Stories of Women Prisoners and their Families
Life in the colony of Victoria during the 19th century could be fraught with difficulties for families and, particularly, for women. The problems they encountered in hard times were exacerbated by distance from the support and friendship of their extended families. If women found themselves unable to cope, the repercussions for the whole family could be tragic.
The stories and images of women who passed through Victoria’s penal system in the 19th century include: Elizabeth Scott, a young girl forced into marriage, living in an isolated part of the country, and the first woman hanged in Victoria; the baby farmer Frances Knorr; Martha Needle who's story is unusual because her crimes arose not out of the severe circumstances of colonial Victoria but from universal, age-old family and personal dysfunction; Emma Williams a single mother who drowned her baby son and brought the Champion newspaper to claim in October 1895 that her case would "exhibit Victoria to the world as the very lowest and most degraded of all civilised communities"; and Janet Dibden who wrote poetry while imprisoned at the Old Melbourne Gaol. It also includes Ellen Kelly the mother of bushranger Ned Kelly, who told her son "Die brave, die like a Kelly" before he was hanged.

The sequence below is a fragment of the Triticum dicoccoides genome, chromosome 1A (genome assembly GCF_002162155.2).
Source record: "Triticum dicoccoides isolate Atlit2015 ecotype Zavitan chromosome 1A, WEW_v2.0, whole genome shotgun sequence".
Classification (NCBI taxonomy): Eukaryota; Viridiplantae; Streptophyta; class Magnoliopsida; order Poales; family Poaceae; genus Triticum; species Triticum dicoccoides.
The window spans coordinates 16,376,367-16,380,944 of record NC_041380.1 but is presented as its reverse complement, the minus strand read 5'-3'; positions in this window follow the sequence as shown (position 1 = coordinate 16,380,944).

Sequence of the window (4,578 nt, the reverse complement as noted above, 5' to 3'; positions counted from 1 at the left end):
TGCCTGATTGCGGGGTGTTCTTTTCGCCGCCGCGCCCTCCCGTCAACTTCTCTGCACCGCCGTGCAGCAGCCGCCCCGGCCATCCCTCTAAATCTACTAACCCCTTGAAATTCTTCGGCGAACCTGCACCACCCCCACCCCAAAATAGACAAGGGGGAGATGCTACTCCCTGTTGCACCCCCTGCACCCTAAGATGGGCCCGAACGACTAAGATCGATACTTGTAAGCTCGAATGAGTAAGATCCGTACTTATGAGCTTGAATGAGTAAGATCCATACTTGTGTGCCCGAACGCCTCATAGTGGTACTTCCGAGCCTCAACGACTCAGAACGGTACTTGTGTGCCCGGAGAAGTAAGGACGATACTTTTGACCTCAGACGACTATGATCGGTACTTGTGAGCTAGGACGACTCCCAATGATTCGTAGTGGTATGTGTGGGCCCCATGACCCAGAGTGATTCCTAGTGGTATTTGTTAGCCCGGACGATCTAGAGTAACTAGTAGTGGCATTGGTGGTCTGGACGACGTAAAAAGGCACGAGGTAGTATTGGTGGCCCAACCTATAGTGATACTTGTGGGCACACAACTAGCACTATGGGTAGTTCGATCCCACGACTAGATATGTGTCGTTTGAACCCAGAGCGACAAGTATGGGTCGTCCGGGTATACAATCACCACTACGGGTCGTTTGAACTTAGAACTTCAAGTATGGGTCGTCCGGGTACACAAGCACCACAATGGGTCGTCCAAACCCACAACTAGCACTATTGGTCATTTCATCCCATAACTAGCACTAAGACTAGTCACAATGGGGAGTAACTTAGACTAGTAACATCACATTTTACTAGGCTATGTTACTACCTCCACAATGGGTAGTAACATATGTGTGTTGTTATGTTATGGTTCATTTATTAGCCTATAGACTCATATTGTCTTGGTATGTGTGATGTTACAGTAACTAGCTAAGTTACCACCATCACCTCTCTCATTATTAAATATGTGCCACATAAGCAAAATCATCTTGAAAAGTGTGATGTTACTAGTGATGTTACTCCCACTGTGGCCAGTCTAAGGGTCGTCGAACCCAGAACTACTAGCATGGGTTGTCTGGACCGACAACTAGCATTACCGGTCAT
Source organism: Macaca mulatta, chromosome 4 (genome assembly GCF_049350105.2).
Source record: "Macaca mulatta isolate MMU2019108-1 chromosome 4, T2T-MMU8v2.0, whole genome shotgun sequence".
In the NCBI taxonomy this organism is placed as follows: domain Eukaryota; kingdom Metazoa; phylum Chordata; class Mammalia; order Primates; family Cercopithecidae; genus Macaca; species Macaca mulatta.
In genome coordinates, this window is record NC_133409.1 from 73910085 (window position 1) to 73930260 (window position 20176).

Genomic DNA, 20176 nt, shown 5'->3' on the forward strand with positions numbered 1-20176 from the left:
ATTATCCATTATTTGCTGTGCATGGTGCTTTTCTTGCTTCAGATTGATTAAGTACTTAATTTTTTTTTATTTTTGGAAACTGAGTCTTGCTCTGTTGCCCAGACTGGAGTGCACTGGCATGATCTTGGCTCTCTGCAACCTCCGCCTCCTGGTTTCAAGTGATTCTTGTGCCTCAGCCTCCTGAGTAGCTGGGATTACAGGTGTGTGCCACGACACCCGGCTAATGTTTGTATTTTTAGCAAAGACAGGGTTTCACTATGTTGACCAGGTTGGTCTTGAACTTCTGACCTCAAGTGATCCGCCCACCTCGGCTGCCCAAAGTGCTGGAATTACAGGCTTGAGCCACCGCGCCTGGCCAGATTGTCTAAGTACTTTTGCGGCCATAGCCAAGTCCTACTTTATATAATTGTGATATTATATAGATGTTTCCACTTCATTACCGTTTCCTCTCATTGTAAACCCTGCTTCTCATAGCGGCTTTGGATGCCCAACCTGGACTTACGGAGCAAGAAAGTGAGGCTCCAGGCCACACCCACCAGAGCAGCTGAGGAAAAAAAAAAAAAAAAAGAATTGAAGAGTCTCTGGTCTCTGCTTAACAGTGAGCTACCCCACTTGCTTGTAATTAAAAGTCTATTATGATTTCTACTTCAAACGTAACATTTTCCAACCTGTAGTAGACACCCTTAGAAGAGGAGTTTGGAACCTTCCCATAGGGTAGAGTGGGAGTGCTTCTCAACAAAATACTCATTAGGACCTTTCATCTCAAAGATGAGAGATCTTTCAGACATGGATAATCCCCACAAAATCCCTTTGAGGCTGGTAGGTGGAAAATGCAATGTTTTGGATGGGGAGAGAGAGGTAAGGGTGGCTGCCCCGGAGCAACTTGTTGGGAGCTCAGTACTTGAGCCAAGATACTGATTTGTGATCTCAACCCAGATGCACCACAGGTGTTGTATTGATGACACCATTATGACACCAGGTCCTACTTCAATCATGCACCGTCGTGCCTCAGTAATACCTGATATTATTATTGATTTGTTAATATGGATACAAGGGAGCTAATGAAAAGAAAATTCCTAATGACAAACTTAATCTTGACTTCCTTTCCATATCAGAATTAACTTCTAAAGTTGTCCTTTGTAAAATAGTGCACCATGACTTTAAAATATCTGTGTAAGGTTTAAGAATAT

The text above has been abstracted from an essay Felon families: Stories of women prisoners and their families written by Diane Gardiner for the publication The Australian Family: Images and Essays. The full text of the essay is available as part of this story.
This story is part of The Australian Family project, which involved 20 Victorian museums and galleries. The full series of essays and images are available in The Australian Family: Images and Essays published by Scribe Publications, Melbourne 1998, edited by Anna Epstein. The book comprises specially commissioned and carefully researched essays with accompanying artworks and illustrations from each participating institution.